After exploring the Great Sand Dunes National Park, I made my way west to the town of Durango. After spending the night in a hotel, I got up very early to start the 40 minute drive to Mesa Verde National Park. I wanted to make sure I had a full day to explore what I expected to be a pretty magical place – which it absolutely was.
Mesa Verde National Park isn’t the biggest or most spectacular of the national parks, but it does have a very unique claim to fame that makes it totally worth the visit! The park is home to roughly 600 cliff dwellings from the Pueblo people who lived in them from 600 to 1300 CE. The dwellings are a photographers dream – but a word to the wise, they only photograph well at certain parts of the day (think sunset / golden hour). The harsh light of mid-day makes it really difficult to capture these dwellings, so I recommend using the day time to take a break from photography and just explore. If you are like me however, and don’t have the ability to wait for better light, there’s always B&W photography to save the day.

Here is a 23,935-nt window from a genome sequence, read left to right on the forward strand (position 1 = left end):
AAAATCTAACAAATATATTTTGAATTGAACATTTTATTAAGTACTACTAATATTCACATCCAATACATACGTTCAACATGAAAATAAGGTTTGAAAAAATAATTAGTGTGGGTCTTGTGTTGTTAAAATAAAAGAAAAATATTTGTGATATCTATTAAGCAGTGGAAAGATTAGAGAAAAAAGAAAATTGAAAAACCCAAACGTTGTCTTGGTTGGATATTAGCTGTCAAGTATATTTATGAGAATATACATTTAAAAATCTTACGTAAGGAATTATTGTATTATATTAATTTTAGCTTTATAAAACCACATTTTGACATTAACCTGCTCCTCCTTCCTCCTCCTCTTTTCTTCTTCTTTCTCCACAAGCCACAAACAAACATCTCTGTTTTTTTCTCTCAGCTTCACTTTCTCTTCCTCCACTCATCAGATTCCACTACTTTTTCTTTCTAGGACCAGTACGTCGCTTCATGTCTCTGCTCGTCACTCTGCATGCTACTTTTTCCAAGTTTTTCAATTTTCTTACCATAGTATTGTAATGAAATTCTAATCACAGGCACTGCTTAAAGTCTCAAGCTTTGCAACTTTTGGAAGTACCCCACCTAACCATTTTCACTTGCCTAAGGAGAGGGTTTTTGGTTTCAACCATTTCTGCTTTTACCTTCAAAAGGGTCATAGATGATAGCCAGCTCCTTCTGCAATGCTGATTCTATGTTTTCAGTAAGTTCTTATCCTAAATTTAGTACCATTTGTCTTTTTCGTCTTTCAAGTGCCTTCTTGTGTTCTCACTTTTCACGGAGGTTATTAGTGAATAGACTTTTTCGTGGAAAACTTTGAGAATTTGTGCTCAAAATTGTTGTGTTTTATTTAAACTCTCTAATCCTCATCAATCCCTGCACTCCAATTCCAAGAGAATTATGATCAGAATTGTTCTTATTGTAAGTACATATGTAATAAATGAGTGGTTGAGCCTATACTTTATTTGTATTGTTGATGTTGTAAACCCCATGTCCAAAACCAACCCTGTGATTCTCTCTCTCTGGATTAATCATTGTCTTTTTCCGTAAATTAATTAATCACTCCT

Unfortunately for me, Mesa Verde is one of the National Parks I visited that had limited activity availability due to COVID and hiking to many of the cliff dwellings wasn’t possible. However, the overlooks scattered throughout the park are pretty incredible and a visit is well worth it, even if it is just to access those. The Mesa Top Loop Road (6 miles) and the Cliff Palace Loop Road (6 miles) are great drives and allow for stops at all the great overlooks. Even outside of COVID, the cliff dwellings are also closed in the winter and early spring, but don’t let that deter you! I ended up spending a full day in the park and wished I had planned to stay another night to have been able to see the park at sunset and night. I look forward to correcting my mistake the next time I’m in town!